24 Jan 2006
A dirty word
What do you need to be a university lecturer? A good college degree in a subject of choice, perhaps? How about a doctor? Duh, of course you need a degree again (or maybe even a masters). Ditto for any other field of work. Yet to enter politics in India, even a 3rd class fail would do. That’s why we have railway ministers who know nuts about how the railway works and education ministers who probably can’t even speak proper English.
Last week, in a debate show one speaker proudly proclaimed that politics is the only field in India that is unbiased to people regardless of their education qualification.
And that’s the precise reason why India is what it is today.
Politics is a dirty word in these parts of the world. It is a profession not a service. People enter politics to earn and not because they want to do something for the people or the country.
The political parties themselves are in shambles with internal discord and struggle for power. They own large TV stations which they use to propagandise themselves and tarnish the reputation of the rival parties. Due to these internal feuds, the genuine desire to be a good leader is extinguished.
That’s why no educated person with a sane mind wants to be a politician. Ask any kid in the country, and no one is going to say he/she wants to be a politician.
It is not as if nothing can be done. And contrary to what the politicians say, the infrastructure is not so poor because of the lack of money, trust me. The money generated by the nation is just leached way via corruption. In the end, nothing ever reaches the official government fund.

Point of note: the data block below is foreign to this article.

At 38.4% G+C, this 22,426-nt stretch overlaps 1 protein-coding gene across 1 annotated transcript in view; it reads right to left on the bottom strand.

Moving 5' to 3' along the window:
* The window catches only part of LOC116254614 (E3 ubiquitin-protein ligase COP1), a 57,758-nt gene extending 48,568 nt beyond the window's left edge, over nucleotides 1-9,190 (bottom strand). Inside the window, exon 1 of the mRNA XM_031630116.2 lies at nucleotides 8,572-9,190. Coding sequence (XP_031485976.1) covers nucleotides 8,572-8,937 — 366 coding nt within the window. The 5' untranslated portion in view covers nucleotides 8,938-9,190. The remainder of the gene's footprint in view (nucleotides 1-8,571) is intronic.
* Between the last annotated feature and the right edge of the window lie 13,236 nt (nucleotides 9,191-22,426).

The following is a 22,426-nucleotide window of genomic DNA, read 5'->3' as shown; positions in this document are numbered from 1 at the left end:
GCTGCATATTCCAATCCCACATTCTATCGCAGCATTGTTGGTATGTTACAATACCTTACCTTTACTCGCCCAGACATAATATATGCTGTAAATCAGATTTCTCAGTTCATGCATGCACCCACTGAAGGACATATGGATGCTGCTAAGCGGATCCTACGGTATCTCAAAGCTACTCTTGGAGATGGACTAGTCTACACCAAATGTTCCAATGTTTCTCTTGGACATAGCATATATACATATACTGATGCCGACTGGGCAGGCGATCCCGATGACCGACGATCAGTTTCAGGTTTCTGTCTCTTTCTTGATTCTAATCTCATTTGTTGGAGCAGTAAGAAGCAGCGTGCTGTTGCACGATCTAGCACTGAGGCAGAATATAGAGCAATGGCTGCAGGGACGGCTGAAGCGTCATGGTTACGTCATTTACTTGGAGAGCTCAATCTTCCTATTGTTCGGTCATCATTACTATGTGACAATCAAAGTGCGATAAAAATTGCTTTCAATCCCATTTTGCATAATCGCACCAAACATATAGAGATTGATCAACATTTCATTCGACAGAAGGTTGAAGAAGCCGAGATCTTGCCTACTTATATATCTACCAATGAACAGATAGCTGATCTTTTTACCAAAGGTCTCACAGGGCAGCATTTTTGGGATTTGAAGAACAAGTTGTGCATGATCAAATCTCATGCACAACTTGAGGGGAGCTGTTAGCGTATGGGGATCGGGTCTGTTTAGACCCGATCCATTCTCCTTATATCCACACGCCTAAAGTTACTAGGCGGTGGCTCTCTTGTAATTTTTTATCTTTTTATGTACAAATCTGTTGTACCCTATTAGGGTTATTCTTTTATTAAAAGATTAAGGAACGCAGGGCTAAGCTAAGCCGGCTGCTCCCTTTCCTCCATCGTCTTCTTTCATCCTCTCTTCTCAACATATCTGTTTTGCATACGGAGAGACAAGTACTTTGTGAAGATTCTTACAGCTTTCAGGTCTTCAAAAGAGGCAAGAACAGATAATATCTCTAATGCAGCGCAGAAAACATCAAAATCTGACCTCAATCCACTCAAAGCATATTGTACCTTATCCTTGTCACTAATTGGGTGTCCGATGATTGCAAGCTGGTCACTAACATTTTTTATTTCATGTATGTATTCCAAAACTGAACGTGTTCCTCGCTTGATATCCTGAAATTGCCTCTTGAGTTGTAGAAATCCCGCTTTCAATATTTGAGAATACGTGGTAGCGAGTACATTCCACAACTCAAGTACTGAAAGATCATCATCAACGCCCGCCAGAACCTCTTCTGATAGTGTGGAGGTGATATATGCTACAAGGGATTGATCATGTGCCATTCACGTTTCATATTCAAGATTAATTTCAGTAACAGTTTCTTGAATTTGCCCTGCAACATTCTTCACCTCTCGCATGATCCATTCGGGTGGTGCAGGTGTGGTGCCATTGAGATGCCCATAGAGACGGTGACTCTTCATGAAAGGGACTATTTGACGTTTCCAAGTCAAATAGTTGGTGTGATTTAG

In India there is corruption in very level of the social ladder. From the cleaner to the supervisor everyone in the government organisations expect bribes. Well one can say, that the money is redistributed to the people in that sense. But, it does not go to the really needy. The needy ones are struck forever in the poverty cycle, while some politicians buy hotels in London (yes, that is true).
To top it all, there is a certain form of understanding between the various political parties. When the government switches hands from one political party to another, there is an unspoken agreement between the parties that the new government does not dig into the corruption undertaken by the previous government.
Thus, no form of corruption ever gets out. If something ever gets out, due to India’s brilliant judicial systems, (which allows a plethora of appeals, counter-appeals and other time delaying writs) the judgement only comes out after some 15 years from the initial indictment (by which most people involved would even die).
In many ways, whether authoritarian or not, what PAP is doing in Singapore is commendable. The political stability is something India can do with. One guy comes into the office and initiates something good and when there is a change of government, the next guy abolishes everything because he could not let his rival do something good.
Sometimes I just wonder what India gained from its independence. Independence from what? Conscience? Morality? Efficiency? Incorruptness? Honesty?